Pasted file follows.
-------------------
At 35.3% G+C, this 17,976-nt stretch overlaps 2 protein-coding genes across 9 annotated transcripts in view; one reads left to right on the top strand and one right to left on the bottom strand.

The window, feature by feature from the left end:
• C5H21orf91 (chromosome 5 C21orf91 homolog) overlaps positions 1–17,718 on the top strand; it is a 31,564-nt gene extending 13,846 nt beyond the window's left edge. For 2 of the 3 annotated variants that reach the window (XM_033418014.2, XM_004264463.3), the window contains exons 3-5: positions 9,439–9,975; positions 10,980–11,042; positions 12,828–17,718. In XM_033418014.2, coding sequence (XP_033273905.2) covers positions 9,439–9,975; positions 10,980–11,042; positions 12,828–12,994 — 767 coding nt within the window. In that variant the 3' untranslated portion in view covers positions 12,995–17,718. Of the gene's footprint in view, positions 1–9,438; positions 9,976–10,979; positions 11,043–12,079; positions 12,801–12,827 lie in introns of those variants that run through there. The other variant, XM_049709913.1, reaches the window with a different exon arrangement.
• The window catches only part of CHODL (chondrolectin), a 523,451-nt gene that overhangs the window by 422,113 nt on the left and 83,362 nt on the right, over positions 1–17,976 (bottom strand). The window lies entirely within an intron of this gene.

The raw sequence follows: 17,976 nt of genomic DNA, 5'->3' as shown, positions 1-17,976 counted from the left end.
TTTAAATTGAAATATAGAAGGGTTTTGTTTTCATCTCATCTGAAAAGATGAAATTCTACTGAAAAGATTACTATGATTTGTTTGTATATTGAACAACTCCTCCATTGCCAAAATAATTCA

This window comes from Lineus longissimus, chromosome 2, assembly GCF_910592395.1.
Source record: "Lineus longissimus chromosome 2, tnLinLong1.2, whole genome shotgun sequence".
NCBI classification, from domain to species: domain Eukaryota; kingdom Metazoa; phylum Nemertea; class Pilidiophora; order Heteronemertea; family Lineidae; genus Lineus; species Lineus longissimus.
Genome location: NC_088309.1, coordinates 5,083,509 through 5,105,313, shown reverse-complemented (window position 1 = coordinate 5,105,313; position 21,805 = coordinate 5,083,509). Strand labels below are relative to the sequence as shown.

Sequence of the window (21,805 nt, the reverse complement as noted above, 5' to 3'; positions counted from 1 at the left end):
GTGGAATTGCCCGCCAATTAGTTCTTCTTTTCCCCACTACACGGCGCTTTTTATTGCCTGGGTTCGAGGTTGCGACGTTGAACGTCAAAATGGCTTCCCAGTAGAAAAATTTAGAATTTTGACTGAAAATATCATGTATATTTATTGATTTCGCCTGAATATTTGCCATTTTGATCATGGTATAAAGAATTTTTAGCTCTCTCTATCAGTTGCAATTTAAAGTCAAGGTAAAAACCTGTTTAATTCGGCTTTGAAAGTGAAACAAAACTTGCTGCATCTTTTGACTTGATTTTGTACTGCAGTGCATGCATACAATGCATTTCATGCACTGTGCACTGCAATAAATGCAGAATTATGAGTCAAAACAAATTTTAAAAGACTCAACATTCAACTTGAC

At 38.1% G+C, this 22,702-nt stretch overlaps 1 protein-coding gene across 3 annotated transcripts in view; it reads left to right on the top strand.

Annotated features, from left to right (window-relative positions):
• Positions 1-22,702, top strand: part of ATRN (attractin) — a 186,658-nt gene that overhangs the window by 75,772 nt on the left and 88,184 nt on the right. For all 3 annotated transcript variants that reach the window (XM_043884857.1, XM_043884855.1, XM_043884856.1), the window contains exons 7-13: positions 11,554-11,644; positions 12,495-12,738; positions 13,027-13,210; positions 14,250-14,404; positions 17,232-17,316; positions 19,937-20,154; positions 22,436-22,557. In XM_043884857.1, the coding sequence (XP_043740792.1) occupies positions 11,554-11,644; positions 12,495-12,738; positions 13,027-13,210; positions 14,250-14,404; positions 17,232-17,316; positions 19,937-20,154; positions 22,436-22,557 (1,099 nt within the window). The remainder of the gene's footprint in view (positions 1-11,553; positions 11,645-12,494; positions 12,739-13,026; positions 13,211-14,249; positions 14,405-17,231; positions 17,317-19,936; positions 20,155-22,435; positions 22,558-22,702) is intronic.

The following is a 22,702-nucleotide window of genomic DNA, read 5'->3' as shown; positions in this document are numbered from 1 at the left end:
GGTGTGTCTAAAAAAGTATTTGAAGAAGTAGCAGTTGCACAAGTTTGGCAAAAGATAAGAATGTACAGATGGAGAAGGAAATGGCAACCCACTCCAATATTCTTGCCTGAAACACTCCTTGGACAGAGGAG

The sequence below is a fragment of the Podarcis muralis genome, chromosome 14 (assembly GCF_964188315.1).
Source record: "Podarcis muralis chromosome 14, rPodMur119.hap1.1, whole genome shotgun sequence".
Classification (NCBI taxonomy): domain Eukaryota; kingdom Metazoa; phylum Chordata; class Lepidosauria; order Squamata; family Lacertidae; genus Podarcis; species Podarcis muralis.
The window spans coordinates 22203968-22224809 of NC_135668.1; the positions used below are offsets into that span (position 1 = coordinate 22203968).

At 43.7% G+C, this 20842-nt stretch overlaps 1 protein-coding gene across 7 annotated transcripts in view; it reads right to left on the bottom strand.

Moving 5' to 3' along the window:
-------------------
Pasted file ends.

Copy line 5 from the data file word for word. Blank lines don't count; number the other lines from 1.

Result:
The raw sequence follows: 17,976 nt of genomic DNA, 5'->3' as shown, positions 1-17,976 counted from the left end.